A Warning About Asking "Who Am I"
- View SourceThis is an excerpt from:
"Mindfulness Defined", by Thanissaro Bhikkhu.
Access to Insight , June 5, 2010,
The Buddha discovered that the way you attend to
things is determined by what you see as important:
the questions you bring to the practice, the
problems you want the practice to solve. No act
of attention is ever bare. If there were no problems
in life you could open yourself up choicelessly to
whatever came along. But the fact is there is a big
problem smack dab in the middle of everything you do:
the suffering that comes from acting in ignorance.
This is why the Buddha doesn't tell you to view each
moment with a beginner's eyes. You've got to keep
the issue of suffering and its end always in mind.
Otherwise inappropriate attention will get in the
way, focusing on questions like "Who am I?"
"Do I have a self?"questions that deal in terms
of being and identity. Those questions, the Buddha
said, lead you into a thicket of views and leave
you stuck on the thorns. The questions that lead
to freedom focus on comprehending suffering, letting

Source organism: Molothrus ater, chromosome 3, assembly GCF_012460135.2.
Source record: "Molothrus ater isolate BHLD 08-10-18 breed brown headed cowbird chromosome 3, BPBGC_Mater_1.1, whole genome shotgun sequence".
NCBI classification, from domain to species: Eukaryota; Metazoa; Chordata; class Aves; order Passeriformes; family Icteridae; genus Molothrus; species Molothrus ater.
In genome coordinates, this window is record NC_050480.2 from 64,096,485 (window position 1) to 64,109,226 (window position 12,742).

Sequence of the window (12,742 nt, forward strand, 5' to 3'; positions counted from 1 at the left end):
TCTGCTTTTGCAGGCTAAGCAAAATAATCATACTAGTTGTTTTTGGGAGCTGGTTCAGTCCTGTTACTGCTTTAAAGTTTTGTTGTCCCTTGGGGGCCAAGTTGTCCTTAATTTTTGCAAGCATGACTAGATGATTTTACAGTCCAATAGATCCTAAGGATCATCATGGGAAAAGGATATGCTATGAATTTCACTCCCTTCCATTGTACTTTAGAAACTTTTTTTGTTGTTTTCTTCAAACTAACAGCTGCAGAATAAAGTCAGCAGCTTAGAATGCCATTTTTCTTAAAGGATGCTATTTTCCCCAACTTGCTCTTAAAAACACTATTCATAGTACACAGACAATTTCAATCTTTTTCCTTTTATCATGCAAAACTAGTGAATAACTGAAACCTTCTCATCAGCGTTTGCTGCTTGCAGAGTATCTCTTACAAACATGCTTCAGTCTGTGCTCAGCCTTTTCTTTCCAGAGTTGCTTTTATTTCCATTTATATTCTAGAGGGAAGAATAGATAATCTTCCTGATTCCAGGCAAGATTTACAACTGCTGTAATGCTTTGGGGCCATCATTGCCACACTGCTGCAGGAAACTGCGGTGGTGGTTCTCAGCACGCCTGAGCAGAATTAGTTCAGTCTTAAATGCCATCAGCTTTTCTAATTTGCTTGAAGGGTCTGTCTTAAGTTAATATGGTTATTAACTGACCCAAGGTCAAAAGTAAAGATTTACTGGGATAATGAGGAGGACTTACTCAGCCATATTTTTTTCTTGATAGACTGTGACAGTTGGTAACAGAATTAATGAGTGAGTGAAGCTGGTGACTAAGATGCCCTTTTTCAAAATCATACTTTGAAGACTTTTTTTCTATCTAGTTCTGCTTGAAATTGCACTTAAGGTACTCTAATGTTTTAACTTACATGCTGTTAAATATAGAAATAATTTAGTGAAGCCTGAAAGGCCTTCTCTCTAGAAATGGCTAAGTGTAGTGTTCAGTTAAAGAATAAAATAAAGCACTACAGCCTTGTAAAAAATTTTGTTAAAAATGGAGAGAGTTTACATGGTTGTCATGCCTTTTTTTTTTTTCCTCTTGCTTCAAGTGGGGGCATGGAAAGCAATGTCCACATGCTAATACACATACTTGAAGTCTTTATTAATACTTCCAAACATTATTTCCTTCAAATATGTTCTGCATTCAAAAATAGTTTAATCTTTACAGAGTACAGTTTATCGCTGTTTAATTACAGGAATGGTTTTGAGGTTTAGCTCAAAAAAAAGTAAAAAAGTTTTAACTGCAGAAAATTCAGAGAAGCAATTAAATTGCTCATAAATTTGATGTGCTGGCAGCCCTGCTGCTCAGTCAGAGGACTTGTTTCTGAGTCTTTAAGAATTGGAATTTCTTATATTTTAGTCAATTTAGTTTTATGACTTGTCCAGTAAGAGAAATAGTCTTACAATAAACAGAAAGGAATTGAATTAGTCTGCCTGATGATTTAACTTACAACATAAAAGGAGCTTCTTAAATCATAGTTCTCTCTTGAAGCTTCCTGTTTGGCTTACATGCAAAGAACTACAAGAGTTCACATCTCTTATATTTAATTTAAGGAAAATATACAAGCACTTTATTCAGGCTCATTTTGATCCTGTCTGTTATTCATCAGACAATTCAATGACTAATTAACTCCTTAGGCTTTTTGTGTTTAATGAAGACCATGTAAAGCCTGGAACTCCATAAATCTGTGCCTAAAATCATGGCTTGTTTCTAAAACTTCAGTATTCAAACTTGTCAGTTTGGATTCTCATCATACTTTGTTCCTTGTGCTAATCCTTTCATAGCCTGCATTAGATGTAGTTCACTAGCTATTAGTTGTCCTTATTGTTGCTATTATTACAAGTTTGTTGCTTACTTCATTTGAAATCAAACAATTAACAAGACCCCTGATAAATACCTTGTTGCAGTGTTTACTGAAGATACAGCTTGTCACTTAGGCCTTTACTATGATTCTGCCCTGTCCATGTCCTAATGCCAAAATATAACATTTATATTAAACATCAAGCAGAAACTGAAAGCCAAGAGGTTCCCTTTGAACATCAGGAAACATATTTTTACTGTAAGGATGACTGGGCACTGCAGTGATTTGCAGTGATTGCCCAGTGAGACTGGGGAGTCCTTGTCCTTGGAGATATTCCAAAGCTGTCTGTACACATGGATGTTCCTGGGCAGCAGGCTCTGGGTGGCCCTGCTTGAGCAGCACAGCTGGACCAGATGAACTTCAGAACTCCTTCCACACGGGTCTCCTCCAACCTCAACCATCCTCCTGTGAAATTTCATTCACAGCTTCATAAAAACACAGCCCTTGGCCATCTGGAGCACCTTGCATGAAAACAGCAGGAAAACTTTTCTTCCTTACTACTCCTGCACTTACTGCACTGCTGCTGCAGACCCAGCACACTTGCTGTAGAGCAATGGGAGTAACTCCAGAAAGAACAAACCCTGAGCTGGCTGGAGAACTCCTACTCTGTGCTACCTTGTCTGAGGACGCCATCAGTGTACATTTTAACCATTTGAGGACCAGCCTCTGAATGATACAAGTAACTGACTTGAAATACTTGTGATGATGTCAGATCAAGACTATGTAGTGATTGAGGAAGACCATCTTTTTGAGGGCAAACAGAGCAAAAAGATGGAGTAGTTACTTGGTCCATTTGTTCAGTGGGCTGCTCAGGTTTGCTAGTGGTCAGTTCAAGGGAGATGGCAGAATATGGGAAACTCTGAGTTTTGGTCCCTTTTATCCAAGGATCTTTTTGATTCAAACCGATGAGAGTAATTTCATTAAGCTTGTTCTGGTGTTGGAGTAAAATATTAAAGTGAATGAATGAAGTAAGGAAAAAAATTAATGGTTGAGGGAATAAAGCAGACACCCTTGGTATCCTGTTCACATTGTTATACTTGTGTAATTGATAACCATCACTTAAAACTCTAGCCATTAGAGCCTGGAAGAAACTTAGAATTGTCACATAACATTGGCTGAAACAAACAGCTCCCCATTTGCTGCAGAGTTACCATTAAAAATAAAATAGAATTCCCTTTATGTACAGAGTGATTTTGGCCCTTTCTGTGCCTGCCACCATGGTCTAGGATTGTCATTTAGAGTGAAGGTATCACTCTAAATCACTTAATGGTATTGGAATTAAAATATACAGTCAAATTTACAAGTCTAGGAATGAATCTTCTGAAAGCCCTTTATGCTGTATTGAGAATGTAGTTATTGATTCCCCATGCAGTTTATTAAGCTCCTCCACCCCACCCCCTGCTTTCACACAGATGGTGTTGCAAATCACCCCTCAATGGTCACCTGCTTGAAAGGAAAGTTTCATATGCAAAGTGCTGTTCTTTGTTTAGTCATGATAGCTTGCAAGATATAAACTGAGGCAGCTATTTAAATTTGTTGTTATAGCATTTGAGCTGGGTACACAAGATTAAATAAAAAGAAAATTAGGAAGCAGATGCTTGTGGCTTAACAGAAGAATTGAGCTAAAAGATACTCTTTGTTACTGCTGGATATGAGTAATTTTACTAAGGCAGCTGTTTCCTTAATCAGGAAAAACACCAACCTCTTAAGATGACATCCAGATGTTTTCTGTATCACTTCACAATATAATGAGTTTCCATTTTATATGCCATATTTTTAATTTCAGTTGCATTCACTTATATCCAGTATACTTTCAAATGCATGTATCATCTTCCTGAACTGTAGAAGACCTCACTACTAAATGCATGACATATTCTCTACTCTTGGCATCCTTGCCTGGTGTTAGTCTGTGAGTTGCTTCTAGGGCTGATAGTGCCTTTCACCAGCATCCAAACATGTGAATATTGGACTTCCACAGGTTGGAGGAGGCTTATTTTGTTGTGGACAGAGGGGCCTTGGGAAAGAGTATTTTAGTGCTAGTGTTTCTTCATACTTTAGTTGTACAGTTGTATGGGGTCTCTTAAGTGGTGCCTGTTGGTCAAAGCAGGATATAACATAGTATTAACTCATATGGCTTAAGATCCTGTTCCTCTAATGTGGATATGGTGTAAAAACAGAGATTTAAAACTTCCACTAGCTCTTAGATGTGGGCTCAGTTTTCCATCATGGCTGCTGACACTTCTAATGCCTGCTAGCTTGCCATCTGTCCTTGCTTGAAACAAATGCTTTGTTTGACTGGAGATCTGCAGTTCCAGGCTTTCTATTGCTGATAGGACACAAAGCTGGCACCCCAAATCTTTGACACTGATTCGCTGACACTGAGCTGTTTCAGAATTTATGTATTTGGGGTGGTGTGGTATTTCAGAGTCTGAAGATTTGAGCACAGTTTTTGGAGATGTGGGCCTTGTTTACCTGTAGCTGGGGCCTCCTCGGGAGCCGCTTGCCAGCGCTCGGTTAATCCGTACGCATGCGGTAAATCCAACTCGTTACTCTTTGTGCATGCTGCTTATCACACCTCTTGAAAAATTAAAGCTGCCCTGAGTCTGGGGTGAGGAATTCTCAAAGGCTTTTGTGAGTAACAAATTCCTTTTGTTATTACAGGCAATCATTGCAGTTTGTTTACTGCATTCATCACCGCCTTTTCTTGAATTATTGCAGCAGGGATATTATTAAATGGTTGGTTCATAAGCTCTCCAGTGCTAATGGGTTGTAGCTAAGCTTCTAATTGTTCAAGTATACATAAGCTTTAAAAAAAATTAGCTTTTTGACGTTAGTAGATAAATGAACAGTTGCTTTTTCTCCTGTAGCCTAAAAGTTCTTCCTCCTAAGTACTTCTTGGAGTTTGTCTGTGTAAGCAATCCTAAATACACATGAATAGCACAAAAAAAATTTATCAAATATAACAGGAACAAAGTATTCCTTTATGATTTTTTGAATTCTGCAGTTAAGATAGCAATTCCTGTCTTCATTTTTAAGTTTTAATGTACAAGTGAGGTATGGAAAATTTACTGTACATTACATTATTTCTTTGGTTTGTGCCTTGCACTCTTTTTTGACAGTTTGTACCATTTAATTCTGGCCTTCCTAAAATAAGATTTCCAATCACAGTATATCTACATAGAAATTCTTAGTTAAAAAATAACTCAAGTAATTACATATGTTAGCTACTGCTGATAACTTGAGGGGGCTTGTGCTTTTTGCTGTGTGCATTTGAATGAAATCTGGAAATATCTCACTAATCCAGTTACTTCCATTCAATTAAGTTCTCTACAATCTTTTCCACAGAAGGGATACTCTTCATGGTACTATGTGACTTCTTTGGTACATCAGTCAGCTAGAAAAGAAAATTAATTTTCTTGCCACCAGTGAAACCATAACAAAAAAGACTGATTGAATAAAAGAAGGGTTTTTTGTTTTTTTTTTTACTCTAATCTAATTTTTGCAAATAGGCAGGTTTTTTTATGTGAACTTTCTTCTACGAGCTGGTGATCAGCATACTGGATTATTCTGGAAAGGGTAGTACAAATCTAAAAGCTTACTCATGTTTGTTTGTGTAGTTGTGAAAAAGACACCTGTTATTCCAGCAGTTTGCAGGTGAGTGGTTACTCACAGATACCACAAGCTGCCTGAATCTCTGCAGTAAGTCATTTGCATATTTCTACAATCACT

go of the cause of suffering, and developing the
path to the end of suffering. Your desire for
answers to these questions is what makes you alert
to your actionsyour thoughts, words, and deedsand
ardent to perform them skillfully.
Mindfulness is what keeps the perspective of appropriate
attention in mind. Modern psychological research has
shown that attention comes in discrete moments. You
can be attentive to something for only a very short
period of time and then you have to remind yourself,
moment after moment, to return to it if you want to
keep on being attentive. In other words, continuous
attentionthe type that can observe things over
timehas to be stitched together from short intervals.
This is what mindfulness is for. It keeps the object
of your attention and the purpose of your attention
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